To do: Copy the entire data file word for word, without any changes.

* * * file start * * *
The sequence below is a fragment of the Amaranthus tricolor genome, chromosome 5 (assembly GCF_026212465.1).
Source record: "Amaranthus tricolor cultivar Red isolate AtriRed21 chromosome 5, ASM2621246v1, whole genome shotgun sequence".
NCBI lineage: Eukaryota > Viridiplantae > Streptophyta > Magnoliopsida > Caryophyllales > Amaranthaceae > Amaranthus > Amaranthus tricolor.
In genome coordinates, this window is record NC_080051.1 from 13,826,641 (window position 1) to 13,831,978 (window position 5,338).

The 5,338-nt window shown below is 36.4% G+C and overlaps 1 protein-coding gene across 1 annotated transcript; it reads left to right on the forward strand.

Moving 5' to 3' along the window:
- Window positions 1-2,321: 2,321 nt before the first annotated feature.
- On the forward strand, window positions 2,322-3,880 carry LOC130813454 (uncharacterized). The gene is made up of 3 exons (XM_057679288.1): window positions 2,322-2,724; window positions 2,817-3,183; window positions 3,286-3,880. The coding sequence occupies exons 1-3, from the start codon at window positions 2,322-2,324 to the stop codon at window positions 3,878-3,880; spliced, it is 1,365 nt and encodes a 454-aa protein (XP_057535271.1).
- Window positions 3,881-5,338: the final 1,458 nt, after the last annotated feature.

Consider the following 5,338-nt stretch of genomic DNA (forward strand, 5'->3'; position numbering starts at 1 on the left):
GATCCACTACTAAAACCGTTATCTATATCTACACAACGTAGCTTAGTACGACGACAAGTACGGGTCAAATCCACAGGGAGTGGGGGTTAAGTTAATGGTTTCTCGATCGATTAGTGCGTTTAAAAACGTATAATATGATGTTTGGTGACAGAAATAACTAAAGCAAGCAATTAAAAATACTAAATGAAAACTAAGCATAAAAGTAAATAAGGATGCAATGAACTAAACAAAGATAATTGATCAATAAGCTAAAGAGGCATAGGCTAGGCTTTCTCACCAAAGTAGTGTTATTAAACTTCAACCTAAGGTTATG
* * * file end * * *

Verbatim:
The sequence below is a fragment of the Amaranthus tricolor genome, chromosome 5 (assembly GCF_026212465.1).
Source record: "Amaranthus tricolor cultivar Red isolate AtriRed21 chromosome 5, ASM2621246v1, whole genome shotgun sequence".
NCBI lineage: Eukaryota > Viridiplantae > Streptophyta > Magnoliopsida > Caryophyllales > Amaranthaceae > Amaranthus > Amaranthus tricolor.
In genome coordinates, this window is record NC_080051.1 from 13,826,641 (window position 1) to 13,831,978 (window position 5,338).

The 5,338-nt window shown below is 36.4% G+C and overlaps 1 protein-coding gene across 1 annotated transcript; it reads left to right on the forward strand.

Moving 5' to 3' along the window:
- Window positions 1-2,321: 2,321 nt before the first annotated feature.
- On the forward strand, window positions 2,322-3,880 carry LOC130813454 (uncharacterized). The gene is made up of 3 exons (XM_057679288.1): window positions 2,322-2,724; window positions 2,817-3,183; window positions 3,286-3,880. The coding sequence occupies exons 1-3, from the start codon at window positions 2,322-2,324 to the stop codon at window positions 3,878-3,880; spliced, it is 1,365 nt and encodes a 454-aa protein (XP_057535271.1).
- Window positions 3,881-5,338: the final 1,458 nt, after the last annotated feature.

Consider the following 5,338-nt stretch of genomic DNA (forward strand, 5'->3'; position numbering starts at 1 on the left):
GATCCACTACTAAAACCGTTATCTATATCTACACAACGTAGCTTAGTACGACGACAAGTACGGGTCAAATCCACAGGGAGTGGGGGTTAAGTTAATGGTTTCTCGATCGATTAGTGCGTTTAAAAACGTATAATATGATGTTTGGTGACAGAAATAACTAAAGCAAGCAATTAAAAATACTAAATGAAAACTAAGCATAAAAGTAAATAAGGATGCAATGAACTAAACAAAGATAATTGATCAATAAGCTAAAGAGGCATAGGCTAGGCTTTCTCACCAAAGTAGTGTTATTAAACTTCAACCTAAGGTTATG